Webelos Woods has come and gone and I am quite sure that no one that was involved will forget it anytime soon. This year my wife, Suzette, served as the chairman for our district Webelos Woods. This was her first time to chair a district event and she did a great job. One of her main focuses was to turn the program back over to the Boy Scouts and let them plan and run the event. She succeeded in doing just that.
The first thing you have to understand about Oklahoma is that some of the weathermen in will do and say anything for ratings. No matter what the forecast they ALWAYS have an angle for death the destruction. If the temp is supposed to be 82° and sunny they will manage to find some way to relate it to disaster. With that said we watched the forecast all week long and made plans according to what we saw.
On Friday afternoon the weathermen started talking doom and gloom and our local Armageddon specialist, Mike Morgan and his bedazzled tie (he only wears it during bad weather), was really amped up. Being in charge of numerous lives it was decided to turn the weekend camping event into a Saturday day only and overnighter event. Even though our council recently installed 51 storm shelters across our council camps we felt inclined to error on the side of safety and stay home for the evening. Well they were right and a tornado hit the Norman area not long after the Friday night campout was canceled.
Saturday came and most of the people showed up and had a great time. We shortened the program on Saturday and left the camping option up to each unit. We had callout for the Order of the Arrow that afternoon and ended with a campfire. I am sure that most of the kids will not remember the events of the weekend but as adults it will stick around a while.
The last few days have been a nightmare for me and those around me in Scouting. Things have come totally unhinged and I wish I could have seen some things coming that I could have prevented but I cannot turn back time. But no matter what happens I still support and care for those around me.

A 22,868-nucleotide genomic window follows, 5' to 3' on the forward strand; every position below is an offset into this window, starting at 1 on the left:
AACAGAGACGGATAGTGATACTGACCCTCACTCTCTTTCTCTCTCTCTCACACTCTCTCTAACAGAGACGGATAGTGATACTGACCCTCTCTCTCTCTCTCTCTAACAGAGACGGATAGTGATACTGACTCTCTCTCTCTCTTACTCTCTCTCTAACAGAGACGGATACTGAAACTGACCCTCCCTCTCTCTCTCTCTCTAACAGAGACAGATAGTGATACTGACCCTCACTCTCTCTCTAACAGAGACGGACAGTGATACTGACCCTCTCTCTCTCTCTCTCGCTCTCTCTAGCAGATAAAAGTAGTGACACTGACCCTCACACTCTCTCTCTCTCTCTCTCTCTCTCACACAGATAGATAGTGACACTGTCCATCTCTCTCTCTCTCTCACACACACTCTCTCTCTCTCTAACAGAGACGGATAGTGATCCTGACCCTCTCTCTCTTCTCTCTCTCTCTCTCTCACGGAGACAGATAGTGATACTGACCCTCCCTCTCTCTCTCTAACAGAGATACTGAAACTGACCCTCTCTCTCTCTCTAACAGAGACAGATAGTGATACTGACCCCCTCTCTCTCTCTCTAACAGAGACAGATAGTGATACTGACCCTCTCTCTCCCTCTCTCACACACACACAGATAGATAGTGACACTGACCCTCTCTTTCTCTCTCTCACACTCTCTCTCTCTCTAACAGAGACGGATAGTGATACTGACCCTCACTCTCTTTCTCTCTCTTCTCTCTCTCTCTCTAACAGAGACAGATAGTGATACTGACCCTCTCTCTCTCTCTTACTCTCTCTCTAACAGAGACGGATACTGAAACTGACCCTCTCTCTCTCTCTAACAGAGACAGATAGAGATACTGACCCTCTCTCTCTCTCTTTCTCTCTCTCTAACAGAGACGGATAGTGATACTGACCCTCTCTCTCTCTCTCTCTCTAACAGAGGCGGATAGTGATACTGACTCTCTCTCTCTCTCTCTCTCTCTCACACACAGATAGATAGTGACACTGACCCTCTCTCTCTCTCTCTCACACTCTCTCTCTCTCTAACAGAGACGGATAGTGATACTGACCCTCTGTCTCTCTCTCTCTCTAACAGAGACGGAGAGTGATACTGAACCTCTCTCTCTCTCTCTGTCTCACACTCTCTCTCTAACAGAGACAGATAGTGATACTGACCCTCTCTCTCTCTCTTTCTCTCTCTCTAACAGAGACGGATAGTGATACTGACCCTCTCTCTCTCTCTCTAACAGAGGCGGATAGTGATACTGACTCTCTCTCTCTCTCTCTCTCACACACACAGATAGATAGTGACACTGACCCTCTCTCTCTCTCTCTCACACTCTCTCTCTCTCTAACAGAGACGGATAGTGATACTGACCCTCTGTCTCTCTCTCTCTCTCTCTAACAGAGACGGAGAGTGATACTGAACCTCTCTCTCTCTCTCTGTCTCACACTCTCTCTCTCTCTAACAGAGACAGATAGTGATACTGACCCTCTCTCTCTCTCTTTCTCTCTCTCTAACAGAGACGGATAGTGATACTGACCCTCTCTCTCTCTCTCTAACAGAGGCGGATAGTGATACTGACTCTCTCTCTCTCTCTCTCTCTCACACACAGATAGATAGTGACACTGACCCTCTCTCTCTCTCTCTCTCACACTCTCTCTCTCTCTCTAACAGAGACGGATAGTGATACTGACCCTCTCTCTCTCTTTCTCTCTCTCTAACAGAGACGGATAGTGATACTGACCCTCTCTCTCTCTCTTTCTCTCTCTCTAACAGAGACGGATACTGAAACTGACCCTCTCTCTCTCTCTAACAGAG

Through all of the things that have happened I have found myself scratching my head and wondering why in the world do I put myself through this kind of torture for something that is not mine and I am just involved in as a volunteer. I thought that it would just be easier to put the uniform in the closet and just leave it all behind. But then I remembered why I do what I do. I remembered that I participate in Scouting because of the kids involved in the program.
I volunteer in Scouting for my kids but I am also here for the other kids in the units in which I am involved. I do this to help them grow to be better people and better citizens. I do it the see the smiles on their faces. I do it because I am not going to depend on someone else to do. I do it because it makes a difference!
That is why I do this crazy thing called Scouting!
I wrote last October about my oldest son and his Eagle project. When I wrote that he still needed to complete two merit badges and work on his project. Well I am happy to report that today at our Troop’s Court of Honor he received the last two merit badges. They were Personal Fitness and Personal Management. Neither of these are easy to earn and took a while to complete.
He has started writing his project and has begun making contacts for supplies. Things are starting to move forward and with hopes of not jinxing myself I hope to be standing on stage sometime in 2012 and putting the Eagle neckerchief around his neck.
Hopefully the next update will come soon!
So I have run into a dilemma in my Scouting career. It is not a big problem and one that should be easily answered but a dilemma none the less. I am trying to decide if I want to staff to the 2013 Jamboree. For most people this is a no brainier but for me it presents a real challenge.
As many of you know I am seriously overweight. I made an attempt to to lose the weight to go on a Philmont Trek with our Troop and failed miserably. Following that my son decided that he did not want to go to Philmont and dropped from the crew. It was a decision that nearly broke my heart. I so want him to go to Philmont and fear that he will regret not going later in life. Since that time he has signed up for a Sea Base Crew together with my wife and will be going in June. That eases the pain and I am finally over it.